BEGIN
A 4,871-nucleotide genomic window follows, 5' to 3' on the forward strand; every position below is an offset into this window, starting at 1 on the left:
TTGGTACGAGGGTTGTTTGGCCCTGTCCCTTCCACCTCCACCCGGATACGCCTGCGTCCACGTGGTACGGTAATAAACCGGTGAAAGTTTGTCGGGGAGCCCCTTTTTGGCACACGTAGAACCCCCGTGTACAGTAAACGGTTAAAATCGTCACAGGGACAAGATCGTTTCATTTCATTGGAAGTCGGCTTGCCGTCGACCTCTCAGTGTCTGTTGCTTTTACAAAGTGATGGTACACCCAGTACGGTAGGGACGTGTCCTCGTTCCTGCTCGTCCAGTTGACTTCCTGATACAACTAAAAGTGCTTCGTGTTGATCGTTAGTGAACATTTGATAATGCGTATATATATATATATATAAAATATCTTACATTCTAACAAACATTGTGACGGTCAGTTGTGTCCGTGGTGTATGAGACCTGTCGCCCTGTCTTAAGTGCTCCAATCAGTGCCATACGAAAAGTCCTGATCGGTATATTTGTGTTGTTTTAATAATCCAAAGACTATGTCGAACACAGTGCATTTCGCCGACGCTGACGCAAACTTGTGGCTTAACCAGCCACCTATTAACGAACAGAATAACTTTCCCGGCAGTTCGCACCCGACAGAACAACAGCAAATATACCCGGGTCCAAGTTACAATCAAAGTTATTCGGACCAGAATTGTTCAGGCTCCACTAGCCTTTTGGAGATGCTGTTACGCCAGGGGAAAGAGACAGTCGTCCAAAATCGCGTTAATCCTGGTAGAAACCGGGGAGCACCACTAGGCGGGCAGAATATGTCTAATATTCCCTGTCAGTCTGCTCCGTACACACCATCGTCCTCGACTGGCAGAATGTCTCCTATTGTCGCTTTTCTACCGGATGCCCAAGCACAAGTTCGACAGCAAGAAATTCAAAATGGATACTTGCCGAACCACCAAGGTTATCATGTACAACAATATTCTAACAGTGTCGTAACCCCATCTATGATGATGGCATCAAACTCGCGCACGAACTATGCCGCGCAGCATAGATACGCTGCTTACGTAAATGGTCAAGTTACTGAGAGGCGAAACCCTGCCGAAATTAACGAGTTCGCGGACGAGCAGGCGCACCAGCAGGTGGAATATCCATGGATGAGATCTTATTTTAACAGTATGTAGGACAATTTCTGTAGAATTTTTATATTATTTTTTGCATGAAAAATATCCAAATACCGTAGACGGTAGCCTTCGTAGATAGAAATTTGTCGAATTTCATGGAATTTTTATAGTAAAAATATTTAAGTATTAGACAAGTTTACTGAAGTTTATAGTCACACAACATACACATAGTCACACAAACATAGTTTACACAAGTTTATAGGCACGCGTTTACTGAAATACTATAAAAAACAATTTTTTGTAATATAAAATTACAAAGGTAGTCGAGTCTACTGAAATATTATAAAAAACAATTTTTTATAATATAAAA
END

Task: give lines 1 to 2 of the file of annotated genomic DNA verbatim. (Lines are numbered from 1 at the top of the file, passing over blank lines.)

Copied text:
A 4,871-nucleotide genomic window follows, 5' to 3' on the forward strand; every position below is an offset into this window, starting at 1 on the left:
TTGGTACGAGGGTTGTTTGGCCCTGTCCCTTCCACCTCCACCCGGATACGCCTGCGTCCACGTGGTACGGTAATAAACCGGTGAAAGTTTGTCGGGGAGCCCCTTTTTGGCACACGTAGAACCCCCGTGTACAGTAAACGGTTAAAATCGTCACAGGGACAAGATCGTTTCATTTCATTGGAAGTCGGCTTGCCGTCGACCTCTCAGTGTCTGTTGCTTTTACAAAGTGATGGTACACCCAGTACGGTAGGGACGTGTCCTCGTTCCTGCTCGTCCAGTTGACTTCCTGATACAACTAAAAGTGCTTCGTGTTGATCGTTAGTGAACATTTGATAATGCGTATATATATATATATATAAAATATCTTACATTCTAACAAACATTGTGACGGTCAGTTGTGTCCGTGGTGTATGAGACCTGTCGCCCTGTCTTAAGTGCTCCAATCAGTGCCATACGAAAAGTCCTGATCGGTATATTTGTGTTGTTTTAATAATCCAAAGACTATGTCGAACACAGTGCATTTCGCCGACGCTGACGCAAACTTGTGGCTTAACCAGCCACCTATTAACGAACAGAATAACTTTCCCGGCAGTTCGCACCCGACAGAACAACAGCAAATATACCCGGGTCCAAGTTACAATCAAAGTTATTCGGACCAGAATTGTTCAGGCTCCACTAGCCTTTTGGAGATGCTGTTACGCCAGGGGAAAGAGACAGTCGTCCAAAATCGCGTTAATCCTGGTAGAAACCGGGGAGCACCACTAGGCGGGCAGAATATGTCTAATATTCCCTGTCAGTCTGCTCCGTACACACCATCGTCCTCGACTGGCAGAATGTCTCCTATTGTCGCTTTTCTACCGGATGCCCAAGCACAAGTTCGACAGCAAGAAATTCAAAATGGATACTTGCCGAACCACCAAGGTTATCATGTACAACAATATTCTAACAGTGTCGTAACCCCATCTATGATGATGGCATCAAACTCGCGCACGAACTATGCCGCGCAGCATAGATACGCTGCTTACGTAAATGGTCAAGTTACTGAGAGGCGAAACCCTGCCGAAATTAACGAGTTCGCGGACGAGCAGGCGCACCAGCAGGTGGAATATCCATGGATGAGATCTTATTTTAACAGTATGTAGGACAATTTCTGTAGAATTTTTATATTATTTTTTGCATGAAAAATATCCAAATACCGTAGACGGTAGCCTTCGTAGATAGAAATTTGTCGAATTTCATGGAATTTTTATAGTAAAAATATTTAAGTATTAGACAAGTTTACTGAAGTTTATAGTCACACAACATACACATAGTCACACAAACATAGTTTACACAAGTTTATAGGCACGCGTTTACTGAAATACTATAAAAAACAATTTTTTGTAATATAAAATTACAAAGGTAGTCGAGTCTACTGAAATATTATAAAAAACAATTTTTTATAATATAAAA